Targeting pathogenic endothelial dysfunction in lupus nephritis
Inflammation of the kidneys, called nephritis, is one of the most common and dangerous complications of lupus. Current nephritis therapies focus on targeting the immune cells that move into, and cause damage in, the kidneys. However, the cells that line the blood vessels, called endothelial cells, can also influence how tissues respond to inflammation. Endothelial dysfunction is a condition in which the endothelial cells fail to protect tissues. This dysfunction may cause cardiovascular disease and tissue inflammation, including inflammation in the kidneys and other organs. Dr. Oates has demonstrated that endothelial dysfunction worsens kidney disease in a mouse model of lupus and that improving endothelial function decreases inflammation in mice with lupus. Dr. Oates will use this grant to test if the existing medication sepiapterin, which has been shown to improve endothelial dysfunction in diabetes, can restore the protective role of endothelial cells and decrease kidney inflammation in mice with lupus nephritis. The research team will also study the effect of this drug on the cardiovascular system, as this is an important way to determine if the drug improves the function of endothelial cells.
What this study means for people with lupus
Findings from these studies will provide the foundation for future clinical studies with sepiapterin given to lupus patients to repair endothelial function. The sepiapterin therapy could possibly be used as an additional therapy in managing lupus nephritis and as a preventative therapy for lupus-induced cardiovascular diseases.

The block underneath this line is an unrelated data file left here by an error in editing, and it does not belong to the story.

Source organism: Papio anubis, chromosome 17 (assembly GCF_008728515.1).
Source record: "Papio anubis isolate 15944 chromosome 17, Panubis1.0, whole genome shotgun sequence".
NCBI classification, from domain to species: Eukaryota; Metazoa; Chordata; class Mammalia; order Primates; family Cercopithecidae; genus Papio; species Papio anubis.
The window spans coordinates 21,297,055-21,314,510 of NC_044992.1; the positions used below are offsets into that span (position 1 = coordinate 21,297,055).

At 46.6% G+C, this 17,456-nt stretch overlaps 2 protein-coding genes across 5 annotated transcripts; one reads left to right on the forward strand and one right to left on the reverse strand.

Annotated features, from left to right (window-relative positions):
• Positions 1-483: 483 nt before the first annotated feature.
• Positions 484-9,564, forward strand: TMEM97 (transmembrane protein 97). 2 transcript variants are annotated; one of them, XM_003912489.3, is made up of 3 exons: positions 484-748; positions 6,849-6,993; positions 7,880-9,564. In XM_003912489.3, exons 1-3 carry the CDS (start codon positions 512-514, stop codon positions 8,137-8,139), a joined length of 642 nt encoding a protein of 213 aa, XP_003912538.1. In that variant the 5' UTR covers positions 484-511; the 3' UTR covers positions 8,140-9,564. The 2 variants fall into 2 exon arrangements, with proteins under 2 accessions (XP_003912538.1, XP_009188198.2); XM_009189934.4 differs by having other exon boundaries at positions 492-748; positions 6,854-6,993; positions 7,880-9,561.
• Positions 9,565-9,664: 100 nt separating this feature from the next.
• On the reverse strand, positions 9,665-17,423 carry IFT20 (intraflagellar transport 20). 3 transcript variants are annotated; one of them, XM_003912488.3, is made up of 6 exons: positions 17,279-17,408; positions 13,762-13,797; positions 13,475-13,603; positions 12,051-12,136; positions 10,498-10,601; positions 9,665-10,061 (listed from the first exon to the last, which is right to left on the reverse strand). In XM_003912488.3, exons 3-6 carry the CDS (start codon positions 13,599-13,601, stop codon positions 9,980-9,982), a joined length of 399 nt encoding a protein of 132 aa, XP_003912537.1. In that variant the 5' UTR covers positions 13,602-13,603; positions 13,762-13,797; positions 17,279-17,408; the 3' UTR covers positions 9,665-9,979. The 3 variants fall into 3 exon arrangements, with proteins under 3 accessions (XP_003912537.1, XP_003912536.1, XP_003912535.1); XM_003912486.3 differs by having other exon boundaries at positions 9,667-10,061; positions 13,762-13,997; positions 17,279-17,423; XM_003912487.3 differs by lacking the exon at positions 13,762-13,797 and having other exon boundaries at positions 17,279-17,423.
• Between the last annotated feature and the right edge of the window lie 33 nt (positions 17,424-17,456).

Endothelial cells (EC) are conditional innate effector cells activated by inflammatory stimuli to produce intracellular reactive oxygen species (ROS), a critical mechanism for inflammatory activation of EC. Functional endothelial nitric oxide synthase (eNOS) reduces inflammation in lupus nephritis (LN). Our laboratory has demonstrated that lack of eNOS accelerates aggressive LN pathology in murine LN and that LN serum induces adhesion and migration of neutrophils to human glomerular endothelial cells (HRGEC) with expression of platelet-derived growth factor BB (PDGFBB). Our preliminary studies indicate that eNOS dysfunction occurs in lupus through uncoupling of eNOS homodimers. This uncoupling reduces anti-inflammatory nitric oxide (NO) and increases pro-inflammatory reactive oxygen (ROS) production. We have also demonstrated that sepiapterin restores coupling and eNOS function in LN serum-treated HRGEC and reduces LN serum-induced PI3Kinase pathway and PDGFB gene expression. Restoring the anti-inflammatory action of eNOS is thus a promising therapeutic target in SLE. We hypothesize that targeting eNOS uncoupling will 1) reduce renal pathology, improve vascular function, and reduce biomarkers of inflammation and oxidative stress in murine LN and 2) lead to PDGFR/PI3Kinase/Akt signaling-dependent inflammatory gene expression in cultured ECs treated with LN serum. To address this overarching hypothesis, we propose the following specific aims: Aim 1) Determine the effect of recoupling eNOS on renal pathology, endothelial function, and pharmacodynamic markers of response in spontaneous murine LN treated with synthetic sepiapterin and/or mycophenolate. We will use the NZM2410 model of LN to study the effect of synthetic sepiapterin on renal pathology and single cell RNA expression with or without mycophenolate. Vascular endothelial function will be determined as a pharmacodynamic marker of response, while novel and conventional urine and serum biomarkers of inflammation and ROS production will be determined. Aim 2) Determine and target LN-serum-induced mechanisms of EC dysfunction in primary HRGEC treated with serum from patients with active LN. We will determine ROS/NO production in LN and control serum-treated HRGEC with and without sepiapterin and determine EC RNA expression. The PDGF/PDGFR/PI3K/Akt pathway will be targeted with pharmacologic agents or siRNA to determine the extent to which the anti-inflammatory sepiapterin effect and oxidative stress in EC are dependent upon this pathway. The ultimate goal of our translational group is to target EC dysfunction to reduce inflammation in SLE. The aims proposed here will demonstrate the most effective treatment indications, pharmacodynamic markers of response, and alternate or adjunctive targets to reduce ECD in SLE and will inform future human studies. Proposed future indications are for early prevention or adjunct induction therapy in LN and prevention of atherosclerosis in SLE.